I take the bus back to Shimoda and continue my experiments with japanese food. I have some sushi for starters in a traditional local place. I have never been a big fan of sushi but this time it is really good (maybe because of the fresh fish?). And here it is not such a trendy thing as in Europe. After sushi tasting I have a set meal in a nearby restaurant- lots of tasty seafood including tempura for the first time but still several unidentified mystery dishes. Again I don't quite know how to eat my food - only after my meal I realize that the black sauce was meant for tempura (not for rice!). I return to ryokan - it is the first place I'm staying in where there are no locks on the doors. All my things seem to be there still...
The waters are shallow here so it is also warmer - actually a very good place for swimming. Even though it is cloudy skies there it is still not cloudy enough to protect you from sunshine - after a couple of hours I notice that my skin is slowly turning red...I decide to leave as having a hot bath with your skin badly burned may not be the most pleasant experience. So after some walking back to Shimoda I make the 5-minute trip by train to the next village. There is a big onsen at the local ryokan - the place is easy to find as the place is really small. You don't have to stay at the hotel to use the bathing facilities - just pay the admission fee of 700 yens.
Onsen etiquette is quite straightforward - just take off your clothes and put them to a locker. Take a small "modesty towel" with you and enter the pool. Use the modesty towel when getting off the pool to cover your private parts. Just chill out in the pool or enjoy the outdoor area if it gets too hot. Use the small buckets to wash yourself with soap and cold water. The water is warm (coming from the nearby hot springs) but not too warm (like in my ryokan). It is actually quite pleasant experience even though the locals seem to be staring at me. People don't stay in the water for long - most visitors seem spend 10-15 minutes there and then leave. That applies for me as well - one of the reasons being the sunburns that are gradually starting hurt in the hot water.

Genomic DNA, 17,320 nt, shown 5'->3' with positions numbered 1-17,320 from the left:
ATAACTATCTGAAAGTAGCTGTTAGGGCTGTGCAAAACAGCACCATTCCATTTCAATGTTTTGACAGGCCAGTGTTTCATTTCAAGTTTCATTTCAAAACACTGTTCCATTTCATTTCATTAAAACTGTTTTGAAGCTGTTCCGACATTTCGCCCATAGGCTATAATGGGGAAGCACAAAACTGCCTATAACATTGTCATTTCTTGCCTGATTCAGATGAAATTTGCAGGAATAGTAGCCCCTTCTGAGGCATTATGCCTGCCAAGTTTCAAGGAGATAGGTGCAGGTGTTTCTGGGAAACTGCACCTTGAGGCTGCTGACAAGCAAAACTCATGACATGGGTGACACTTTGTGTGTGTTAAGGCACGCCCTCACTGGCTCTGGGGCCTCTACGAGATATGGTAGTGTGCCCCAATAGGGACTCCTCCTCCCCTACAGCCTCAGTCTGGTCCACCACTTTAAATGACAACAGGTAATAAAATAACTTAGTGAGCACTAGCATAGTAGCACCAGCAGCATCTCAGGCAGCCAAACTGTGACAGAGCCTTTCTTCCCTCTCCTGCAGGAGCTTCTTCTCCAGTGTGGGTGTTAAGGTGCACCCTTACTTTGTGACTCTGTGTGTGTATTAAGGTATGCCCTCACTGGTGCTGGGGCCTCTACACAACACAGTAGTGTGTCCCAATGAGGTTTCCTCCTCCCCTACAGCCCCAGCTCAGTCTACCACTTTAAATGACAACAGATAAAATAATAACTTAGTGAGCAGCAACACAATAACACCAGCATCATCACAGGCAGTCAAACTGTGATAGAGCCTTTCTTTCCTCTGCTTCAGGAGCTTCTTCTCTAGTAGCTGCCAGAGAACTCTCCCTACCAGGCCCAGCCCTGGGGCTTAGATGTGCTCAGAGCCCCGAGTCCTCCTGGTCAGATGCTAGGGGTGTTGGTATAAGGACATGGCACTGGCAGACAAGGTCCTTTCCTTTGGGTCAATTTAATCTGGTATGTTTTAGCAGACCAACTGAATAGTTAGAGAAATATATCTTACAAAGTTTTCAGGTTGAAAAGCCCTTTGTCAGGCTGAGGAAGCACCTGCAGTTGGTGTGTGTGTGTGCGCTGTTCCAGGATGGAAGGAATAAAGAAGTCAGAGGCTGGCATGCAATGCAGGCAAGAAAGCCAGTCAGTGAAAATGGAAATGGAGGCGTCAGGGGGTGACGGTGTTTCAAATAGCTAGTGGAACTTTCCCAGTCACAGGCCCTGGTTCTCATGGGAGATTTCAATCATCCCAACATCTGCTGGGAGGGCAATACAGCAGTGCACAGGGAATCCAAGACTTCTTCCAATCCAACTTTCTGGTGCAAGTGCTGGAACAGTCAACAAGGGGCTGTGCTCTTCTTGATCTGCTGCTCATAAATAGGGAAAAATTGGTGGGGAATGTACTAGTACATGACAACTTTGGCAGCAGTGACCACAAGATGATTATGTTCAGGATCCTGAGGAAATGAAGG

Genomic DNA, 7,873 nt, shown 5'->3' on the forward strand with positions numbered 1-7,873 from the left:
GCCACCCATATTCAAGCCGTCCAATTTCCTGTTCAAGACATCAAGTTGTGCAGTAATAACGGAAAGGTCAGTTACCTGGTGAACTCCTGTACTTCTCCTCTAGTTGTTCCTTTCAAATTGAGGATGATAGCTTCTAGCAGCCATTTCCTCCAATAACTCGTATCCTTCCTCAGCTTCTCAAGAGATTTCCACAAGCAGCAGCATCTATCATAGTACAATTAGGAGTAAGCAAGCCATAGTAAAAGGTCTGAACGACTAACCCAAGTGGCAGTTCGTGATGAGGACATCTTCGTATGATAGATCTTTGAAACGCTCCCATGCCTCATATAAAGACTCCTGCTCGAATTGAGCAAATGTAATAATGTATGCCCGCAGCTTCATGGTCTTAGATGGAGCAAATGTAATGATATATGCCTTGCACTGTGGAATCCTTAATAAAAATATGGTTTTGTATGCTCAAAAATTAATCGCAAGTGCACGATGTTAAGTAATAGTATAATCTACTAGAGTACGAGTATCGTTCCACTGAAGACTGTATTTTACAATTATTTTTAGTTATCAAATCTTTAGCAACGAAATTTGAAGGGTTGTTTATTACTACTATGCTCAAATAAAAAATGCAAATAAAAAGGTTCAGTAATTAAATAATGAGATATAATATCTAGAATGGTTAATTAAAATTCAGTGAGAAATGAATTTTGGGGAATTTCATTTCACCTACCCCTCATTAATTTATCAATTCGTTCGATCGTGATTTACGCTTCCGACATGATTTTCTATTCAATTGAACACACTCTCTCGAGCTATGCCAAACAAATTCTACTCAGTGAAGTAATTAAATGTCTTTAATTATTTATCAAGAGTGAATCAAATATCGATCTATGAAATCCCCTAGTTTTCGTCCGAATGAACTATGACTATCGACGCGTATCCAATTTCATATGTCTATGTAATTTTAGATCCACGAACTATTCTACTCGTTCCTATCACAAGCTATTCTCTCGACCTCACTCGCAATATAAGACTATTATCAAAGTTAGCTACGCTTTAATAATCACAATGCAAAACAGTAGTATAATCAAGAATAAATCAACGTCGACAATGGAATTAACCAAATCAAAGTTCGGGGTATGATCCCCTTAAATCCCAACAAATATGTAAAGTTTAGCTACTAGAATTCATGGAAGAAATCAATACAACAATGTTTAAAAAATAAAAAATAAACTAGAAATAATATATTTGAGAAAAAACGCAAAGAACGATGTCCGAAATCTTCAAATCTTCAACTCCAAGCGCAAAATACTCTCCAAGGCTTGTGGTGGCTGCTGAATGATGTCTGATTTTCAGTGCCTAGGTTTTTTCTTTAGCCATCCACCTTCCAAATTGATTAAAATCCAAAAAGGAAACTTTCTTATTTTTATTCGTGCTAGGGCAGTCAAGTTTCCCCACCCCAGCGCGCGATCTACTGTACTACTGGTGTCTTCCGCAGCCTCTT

I return to Shimoda and continue my experiments with sushi in the place I visited yesterday. It is just the starters - a little later I go to a seafood restaurant to have a big set meal with grilled fish and a number of mystery dishes. Very good indeed. It is the first time I'm eating a whole fish with chopsticks - actually easier than I thought! Before returning to ryokan I wander on the deserted streets of Shimoda just to enjoy the peace and quiet - Tokyo feels such a distant place now...
Shimoda - Nagoya
This turns out to be a good move and this time there are no surprises - it takes just about an hour to get to Nagoya. I book the cheapest business hotel near the central station ("Flower Hotel Part 2" sounds a bit funny) - decent place with nice view from the 11th floor for 6000 yens.
Nagoya is not the most interesting city for a visitor - there not that many sights in the downtown area (at least when compared to Tokyo or Kyoto). I check out some of the more interesting ones - including the old TV tower, a futuristic bus terminal and the small design museum. And yet another temple. Interesting but nothing special compared to the other wonders I have seen during this trip. I would like to have some yakitori and try to locate a restaurant that has a barbeque. I can't find any of such outdoor places that I saw in Tokyo but there is a place near the central station that is specialized in various meat dishes. In addition to decent yakitori they have also grilled squid that is one of my favorites. Good stuff.
As it is gradually getting dark it is the time to visit one of the skyscrapers with an observation deck. It is actually the highest building in the city and as you might guess the views are really awesome. The timing is just perfect in order to see the red skies slowly turning dark. Interestingly there is some kind of light and smoke show every half an hour - rather impressive and very Japanese... I spend almost an hour up there before returning to ground level.
I spend the rest of evening in the local arcade and pachinko places - I still don't quite get the rules of pachinko. I waste a couple of hundred yens in one of the machines but the game seems rather stupid (all seems to be just a question of luck?) I play some arcade games at the Taito gaming room - seems that basic shoot'em up type of games have evolved very little in the past 20 years.
I return to hotel well before midnight. This is my last night in Japan (at least for the time being) - it has been one of the most interesting trips so far! So many times during this trip I have been just standing in awe looking at some strange sight, so many times I have felt like "what the f**k" when seeing one of the endless technological innovations... I think I need to come back some day.
And no, it is not expensive in Japan. At least when compared to Finland. Food is bit cheaper and you can stay in decent and reasonably priced ryokans.